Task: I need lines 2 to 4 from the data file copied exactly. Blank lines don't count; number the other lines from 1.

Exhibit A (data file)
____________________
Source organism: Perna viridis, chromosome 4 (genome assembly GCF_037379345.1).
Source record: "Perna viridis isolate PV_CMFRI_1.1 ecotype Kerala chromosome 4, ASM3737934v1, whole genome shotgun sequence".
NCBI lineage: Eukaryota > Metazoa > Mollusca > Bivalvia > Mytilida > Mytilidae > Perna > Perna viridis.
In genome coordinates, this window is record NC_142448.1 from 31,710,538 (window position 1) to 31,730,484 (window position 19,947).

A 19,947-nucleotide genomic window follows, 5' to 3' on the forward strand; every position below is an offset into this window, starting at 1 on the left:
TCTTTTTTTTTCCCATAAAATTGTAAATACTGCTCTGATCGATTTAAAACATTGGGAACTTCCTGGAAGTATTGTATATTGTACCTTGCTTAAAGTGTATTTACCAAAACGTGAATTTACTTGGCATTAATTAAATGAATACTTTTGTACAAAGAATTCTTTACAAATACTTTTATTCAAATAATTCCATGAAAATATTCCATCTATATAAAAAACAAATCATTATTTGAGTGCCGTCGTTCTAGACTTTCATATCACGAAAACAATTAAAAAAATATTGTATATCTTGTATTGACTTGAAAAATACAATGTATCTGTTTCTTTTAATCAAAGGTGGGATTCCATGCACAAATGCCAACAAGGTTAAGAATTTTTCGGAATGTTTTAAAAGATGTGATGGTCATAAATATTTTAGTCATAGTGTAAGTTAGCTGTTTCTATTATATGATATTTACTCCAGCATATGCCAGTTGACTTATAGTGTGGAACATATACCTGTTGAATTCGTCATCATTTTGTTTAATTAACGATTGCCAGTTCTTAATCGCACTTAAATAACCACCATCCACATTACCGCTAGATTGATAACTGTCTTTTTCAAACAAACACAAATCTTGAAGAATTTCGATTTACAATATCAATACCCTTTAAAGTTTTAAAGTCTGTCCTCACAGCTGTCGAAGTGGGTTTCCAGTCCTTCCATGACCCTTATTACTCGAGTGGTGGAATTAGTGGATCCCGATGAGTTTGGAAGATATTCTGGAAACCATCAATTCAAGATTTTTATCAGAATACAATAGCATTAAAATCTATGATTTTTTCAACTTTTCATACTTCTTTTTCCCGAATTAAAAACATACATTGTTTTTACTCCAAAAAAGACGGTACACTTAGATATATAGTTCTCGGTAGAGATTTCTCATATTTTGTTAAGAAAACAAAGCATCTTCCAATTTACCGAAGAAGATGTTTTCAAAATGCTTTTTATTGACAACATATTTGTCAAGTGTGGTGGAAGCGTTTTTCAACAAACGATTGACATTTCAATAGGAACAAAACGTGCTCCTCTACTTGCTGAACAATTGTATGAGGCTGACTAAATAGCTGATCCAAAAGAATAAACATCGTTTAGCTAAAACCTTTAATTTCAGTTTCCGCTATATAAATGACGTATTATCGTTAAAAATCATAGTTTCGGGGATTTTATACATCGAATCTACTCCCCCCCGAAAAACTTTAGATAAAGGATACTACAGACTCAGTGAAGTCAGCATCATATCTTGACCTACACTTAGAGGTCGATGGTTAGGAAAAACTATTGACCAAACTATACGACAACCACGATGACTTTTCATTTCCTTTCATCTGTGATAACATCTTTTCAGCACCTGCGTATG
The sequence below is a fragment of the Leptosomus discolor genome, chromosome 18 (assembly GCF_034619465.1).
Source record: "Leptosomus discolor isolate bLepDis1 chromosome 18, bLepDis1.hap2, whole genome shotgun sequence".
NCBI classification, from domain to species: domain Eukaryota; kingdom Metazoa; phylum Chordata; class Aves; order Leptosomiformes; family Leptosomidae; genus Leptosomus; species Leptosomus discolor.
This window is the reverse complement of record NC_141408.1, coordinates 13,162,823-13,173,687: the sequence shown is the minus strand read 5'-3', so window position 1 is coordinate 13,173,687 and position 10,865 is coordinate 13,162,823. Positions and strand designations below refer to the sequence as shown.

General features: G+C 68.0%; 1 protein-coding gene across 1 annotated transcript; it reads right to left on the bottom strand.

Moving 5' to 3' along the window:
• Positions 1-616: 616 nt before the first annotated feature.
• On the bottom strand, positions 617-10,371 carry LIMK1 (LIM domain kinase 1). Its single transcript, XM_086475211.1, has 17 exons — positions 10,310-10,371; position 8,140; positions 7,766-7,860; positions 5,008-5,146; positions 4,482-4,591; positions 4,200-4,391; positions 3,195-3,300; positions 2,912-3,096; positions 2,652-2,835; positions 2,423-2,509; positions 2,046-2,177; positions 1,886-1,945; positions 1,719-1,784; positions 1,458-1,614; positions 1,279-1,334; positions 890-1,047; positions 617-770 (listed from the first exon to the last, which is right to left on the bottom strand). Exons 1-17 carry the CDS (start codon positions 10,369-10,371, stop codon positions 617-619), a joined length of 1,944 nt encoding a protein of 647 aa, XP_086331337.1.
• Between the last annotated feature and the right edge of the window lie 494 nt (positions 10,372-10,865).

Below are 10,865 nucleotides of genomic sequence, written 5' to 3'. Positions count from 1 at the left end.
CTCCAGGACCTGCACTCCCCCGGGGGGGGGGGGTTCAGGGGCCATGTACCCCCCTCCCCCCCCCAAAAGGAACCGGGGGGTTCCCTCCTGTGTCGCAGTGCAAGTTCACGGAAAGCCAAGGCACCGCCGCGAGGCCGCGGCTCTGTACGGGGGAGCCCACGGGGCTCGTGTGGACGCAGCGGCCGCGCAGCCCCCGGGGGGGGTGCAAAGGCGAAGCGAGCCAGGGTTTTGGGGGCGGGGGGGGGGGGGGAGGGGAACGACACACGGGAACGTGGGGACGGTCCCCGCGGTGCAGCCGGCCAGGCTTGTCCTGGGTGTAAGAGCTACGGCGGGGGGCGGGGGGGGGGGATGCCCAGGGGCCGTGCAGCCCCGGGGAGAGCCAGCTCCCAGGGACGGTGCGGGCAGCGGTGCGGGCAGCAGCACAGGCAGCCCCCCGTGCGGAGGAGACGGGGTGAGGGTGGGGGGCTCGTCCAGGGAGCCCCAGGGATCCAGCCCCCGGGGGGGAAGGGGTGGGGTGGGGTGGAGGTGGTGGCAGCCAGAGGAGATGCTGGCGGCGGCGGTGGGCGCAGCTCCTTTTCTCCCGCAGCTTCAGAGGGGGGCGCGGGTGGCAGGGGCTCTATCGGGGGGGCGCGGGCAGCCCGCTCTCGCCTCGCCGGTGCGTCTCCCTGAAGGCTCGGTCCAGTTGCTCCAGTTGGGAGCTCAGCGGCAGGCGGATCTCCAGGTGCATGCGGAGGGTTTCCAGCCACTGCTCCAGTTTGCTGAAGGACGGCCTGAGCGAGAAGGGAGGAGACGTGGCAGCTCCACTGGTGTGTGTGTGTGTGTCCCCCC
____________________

Source record: "Perna viridis isolate PV_CMFRI_1.1 ecotype Kerala chromosome 4, ASM3737934v1, whole genome shotgun sequence".
NCBI lineage: Eukaryota > Metazoa > Mollusca > Bivalvia > Mytilida > Mytilidae > Perna > Perna viridis.
In genome coordinates, this window is record NC_142448.1 from 31,710,538 (window position 1) to 31,730,484 (window position 19,947).